Indeed, it was not C. Brancusi himself who decided to go to court and seek a justice of this relatively small incident with custom tax. C. Brancusi had very strong allies among them lawyers of Harry Payne Whitney, founder of the Whitney Museum of American Art, and many supporters of European modern art movement, who were based in New York and who saw an opportunity to set a precedent that would stay in court practice for a long time and legitimize the “new school” art that they were advocating.

No doubt that they also saw a professional entertainment in this particular case and possibility to rise media attention. In order to “fight of free art” collectors, artists and writers joined to appeal custom’s officers’ taste.[2]

The transcript of court records, from a perspective of today, reminds me of a discussion between a contemporary art lover and first-time visitor of a gallery. Let me provide a short glimpse into deposition of sculptor Jacob Epstein (1980 -1959) who was called as a witness from the side of the plaintiff.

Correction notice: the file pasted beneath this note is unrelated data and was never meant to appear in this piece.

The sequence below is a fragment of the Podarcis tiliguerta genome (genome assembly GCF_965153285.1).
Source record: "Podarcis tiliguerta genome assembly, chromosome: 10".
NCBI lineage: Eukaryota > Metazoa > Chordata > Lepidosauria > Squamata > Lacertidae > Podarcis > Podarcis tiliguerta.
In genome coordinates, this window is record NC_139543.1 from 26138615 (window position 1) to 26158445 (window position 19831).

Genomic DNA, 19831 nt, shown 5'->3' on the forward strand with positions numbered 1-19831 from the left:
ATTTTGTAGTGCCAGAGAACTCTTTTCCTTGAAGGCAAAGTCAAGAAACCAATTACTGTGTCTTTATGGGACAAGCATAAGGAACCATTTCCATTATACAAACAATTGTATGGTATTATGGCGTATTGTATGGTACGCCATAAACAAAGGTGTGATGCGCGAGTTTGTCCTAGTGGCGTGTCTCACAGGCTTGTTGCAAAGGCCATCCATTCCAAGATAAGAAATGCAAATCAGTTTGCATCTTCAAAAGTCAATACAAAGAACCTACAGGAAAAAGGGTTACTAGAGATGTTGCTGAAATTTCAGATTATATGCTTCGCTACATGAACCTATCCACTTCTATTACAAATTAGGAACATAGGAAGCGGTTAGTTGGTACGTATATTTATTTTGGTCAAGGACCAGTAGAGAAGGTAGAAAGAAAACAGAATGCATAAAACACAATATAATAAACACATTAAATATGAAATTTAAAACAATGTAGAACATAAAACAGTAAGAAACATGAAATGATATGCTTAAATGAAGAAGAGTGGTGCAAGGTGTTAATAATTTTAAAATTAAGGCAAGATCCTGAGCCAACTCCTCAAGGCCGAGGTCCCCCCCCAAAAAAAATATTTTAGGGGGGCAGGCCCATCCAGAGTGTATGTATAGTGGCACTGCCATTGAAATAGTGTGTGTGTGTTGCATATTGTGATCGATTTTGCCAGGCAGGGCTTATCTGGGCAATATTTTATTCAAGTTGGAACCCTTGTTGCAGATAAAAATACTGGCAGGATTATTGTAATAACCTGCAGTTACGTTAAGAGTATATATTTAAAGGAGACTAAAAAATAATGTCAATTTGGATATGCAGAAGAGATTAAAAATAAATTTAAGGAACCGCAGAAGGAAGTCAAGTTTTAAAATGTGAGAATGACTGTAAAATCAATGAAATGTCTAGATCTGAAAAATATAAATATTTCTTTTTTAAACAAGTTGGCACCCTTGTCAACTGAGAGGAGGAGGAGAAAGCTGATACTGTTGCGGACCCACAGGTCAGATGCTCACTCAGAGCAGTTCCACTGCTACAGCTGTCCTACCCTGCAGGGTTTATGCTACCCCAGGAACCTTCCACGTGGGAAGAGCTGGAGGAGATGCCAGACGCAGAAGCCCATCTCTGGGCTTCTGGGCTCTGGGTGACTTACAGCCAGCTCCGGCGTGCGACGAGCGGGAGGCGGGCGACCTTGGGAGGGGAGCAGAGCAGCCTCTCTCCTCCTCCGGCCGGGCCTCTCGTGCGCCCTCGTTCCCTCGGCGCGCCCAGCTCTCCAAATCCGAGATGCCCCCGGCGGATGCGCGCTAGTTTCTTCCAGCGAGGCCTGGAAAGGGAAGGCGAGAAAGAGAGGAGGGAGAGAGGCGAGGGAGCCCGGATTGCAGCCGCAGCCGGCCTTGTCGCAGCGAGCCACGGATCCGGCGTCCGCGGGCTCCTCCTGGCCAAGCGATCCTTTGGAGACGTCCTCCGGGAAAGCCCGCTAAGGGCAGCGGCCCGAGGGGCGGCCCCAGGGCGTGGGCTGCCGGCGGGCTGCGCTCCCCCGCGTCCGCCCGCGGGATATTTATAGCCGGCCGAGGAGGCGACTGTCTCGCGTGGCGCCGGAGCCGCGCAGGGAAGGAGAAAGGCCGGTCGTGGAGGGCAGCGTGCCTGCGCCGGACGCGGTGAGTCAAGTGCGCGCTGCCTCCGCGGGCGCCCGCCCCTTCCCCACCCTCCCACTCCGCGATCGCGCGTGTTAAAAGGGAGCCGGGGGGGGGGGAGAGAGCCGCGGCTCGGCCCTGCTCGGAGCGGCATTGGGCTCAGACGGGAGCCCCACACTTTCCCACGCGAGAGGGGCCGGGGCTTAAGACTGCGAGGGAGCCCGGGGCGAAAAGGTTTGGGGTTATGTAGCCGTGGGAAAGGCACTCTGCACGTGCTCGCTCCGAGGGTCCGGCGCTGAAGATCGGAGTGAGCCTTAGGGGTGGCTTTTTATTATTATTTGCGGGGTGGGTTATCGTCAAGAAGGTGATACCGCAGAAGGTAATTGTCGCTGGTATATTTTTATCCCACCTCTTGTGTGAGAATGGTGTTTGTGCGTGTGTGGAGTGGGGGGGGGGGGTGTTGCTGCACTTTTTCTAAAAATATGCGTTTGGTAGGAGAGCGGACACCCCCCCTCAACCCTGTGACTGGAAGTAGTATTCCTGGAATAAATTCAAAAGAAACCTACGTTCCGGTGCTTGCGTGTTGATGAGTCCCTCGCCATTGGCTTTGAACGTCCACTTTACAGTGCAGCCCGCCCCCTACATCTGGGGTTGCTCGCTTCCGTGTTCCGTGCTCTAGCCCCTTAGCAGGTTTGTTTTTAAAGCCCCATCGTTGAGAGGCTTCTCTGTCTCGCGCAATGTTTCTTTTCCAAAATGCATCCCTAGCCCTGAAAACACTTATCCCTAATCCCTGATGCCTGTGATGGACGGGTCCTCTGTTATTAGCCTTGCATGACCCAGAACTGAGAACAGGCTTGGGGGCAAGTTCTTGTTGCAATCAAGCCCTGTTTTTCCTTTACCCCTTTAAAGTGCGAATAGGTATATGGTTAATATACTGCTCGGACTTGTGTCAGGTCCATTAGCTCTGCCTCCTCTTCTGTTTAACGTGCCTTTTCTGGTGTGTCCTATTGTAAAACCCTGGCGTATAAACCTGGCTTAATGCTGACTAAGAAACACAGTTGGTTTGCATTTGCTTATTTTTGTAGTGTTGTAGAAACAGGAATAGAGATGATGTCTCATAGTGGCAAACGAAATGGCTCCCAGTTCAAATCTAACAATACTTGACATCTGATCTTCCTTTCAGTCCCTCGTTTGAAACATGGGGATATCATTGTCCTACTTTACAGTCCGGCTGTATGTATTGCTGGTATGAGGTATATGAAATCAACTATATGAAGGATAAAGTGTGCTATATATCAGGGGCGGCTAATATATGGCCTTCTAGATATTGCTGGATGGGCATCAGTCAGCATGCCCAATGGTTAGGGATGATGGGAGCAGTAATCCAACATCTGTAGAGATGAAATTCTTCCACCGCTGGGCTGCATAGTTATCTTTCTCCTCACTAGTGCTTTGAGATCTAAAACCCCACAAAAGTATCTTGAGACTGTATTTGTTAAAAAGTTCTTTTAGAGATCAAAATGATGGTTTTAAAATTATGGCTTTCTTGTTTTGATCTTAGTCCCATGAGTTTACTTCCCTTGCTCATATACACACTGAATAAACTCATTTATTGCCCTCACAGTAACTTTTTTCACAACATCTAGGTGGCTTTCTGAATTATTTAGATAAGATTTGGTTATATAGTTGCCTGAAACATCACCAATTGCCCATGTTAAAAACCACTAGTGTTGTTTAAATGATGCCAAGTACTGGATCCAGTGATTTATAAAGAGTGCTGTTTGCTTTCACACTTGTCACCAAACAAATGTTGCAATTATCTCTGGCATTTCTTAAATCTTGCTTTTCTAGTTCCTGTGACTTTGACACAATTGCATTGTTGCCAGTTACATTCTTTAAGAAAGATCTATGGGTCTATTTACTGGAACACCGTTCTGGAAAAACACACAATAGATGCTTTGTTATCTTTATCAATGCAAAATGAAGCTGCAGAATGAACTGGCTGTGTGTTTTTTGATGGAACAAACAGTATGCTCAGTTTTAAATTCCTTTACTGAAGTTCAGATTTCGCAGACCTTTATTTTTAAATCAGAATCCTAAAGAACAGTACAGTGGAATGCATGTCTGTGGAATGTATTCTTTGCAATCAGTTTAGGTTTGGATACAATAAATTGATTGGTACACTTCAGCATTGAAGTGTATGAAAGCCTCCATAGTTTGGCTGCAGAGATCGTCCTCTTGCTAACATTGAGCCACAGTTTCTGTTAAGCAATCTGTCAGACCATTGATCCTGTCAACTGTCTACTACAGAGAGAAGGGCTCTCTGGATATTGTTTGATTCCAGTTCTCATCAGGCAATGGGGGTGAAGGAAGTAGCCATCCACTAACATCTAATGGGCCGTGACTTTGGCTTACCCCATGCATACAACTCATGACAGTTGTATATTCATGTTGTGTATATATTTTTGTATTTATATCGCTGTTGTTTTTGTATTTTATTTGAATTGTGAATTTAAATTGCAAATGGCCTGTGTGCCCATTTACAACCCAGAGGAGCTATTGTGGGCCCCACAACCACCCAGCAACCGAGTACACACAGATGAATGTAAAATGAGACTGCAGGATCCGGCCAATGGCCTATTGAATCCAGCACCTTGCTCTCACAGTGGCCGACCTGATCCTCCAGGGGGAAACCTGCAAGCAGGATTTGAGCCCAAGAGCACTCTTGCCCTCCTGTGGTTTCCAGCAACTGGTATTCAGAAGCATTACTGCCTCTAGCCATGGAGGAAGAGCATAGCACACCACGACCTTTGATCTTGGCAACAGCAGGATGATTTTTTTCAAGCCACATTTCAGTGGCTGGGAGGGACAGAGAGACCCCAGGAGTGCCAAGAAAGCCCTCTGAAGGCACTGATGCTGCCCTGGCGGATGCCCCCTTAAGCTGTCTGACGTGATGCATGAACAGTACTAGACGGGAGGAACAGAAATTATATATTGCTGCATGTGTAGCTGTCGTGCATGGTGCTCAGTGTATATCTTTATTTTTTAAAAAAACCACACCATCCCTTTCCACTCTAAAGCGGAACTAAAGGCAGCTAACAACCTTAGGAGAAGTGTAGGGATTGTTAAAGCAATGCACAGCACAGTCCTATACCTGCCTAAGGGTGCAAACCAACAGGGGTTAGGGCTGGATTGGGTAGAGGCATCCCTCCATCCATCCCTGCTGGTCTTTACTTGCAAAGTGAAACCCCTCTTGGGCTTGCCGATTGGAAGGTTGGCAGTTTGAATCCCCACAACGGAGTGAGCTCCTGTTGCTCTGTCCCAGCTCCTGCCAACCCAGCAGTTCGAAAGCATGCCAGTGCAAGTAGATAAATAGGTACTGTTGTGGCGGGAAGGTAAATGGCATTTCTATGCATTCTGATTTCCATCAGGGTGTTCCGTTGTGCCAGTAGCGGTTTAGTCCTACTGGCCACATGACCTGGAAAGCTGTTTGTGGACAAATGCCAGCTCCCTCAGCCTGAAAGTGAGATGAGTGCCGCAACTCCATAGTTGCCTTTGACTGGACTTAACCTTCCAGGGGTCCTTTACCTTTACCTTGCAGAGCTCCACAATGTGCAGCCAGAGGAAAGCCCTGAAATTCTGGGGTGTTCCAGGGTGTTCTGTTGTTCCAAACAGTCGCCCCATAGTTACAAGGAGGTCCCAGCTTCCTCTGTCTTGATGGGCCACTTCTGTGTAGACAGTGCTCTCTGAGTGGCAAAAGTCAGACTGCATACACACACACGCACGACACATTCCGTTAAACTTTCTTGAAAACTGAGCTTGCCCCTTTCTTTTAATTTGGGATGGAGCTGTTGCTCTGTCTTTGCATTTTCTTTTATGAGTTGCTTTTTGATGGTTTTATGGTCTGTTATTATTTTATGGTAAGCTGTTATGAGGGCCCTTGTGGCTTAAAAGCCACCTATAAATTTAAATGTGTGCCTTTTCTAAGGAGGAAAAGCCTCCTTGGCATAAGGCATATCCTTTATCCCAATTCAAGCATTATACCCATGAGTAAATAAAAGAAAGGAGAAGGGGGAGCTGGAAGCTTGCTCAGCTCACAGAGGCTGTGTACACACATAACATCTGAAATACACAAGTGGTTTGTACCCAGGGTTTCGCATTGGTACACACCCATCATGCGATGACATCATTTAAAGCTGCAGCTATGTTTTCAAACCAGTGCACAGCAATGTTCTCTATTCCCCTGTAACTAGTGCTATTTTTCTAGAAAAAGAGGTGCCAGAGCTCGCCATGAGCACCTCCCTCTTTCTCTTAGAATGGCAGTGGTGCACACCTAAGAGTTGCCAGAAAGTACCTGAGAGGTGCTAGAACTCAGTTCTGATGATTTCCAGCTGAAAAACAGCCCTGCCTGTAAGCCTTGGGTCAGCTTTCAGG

“-  MR SPEISER [..]: Mr. Lane suggests that you might enlighten the court as to whether you would think that object (Exhibit One) a bird?

- I would, of course, start off with that artist’s title, and if the artist called it a bird, I would take it seriously, if I have any respect for the artist whatsoever. It would be my first endeavor to see whether it was like a bird. In this particular piece of sculpture there are the elements of a bird, certain elements.

- MR. HIGGINBOTHAM:  What elements?

- If you regard the piece of sculpture in profile, you see there, it is like the breast of a bird, especially on this side.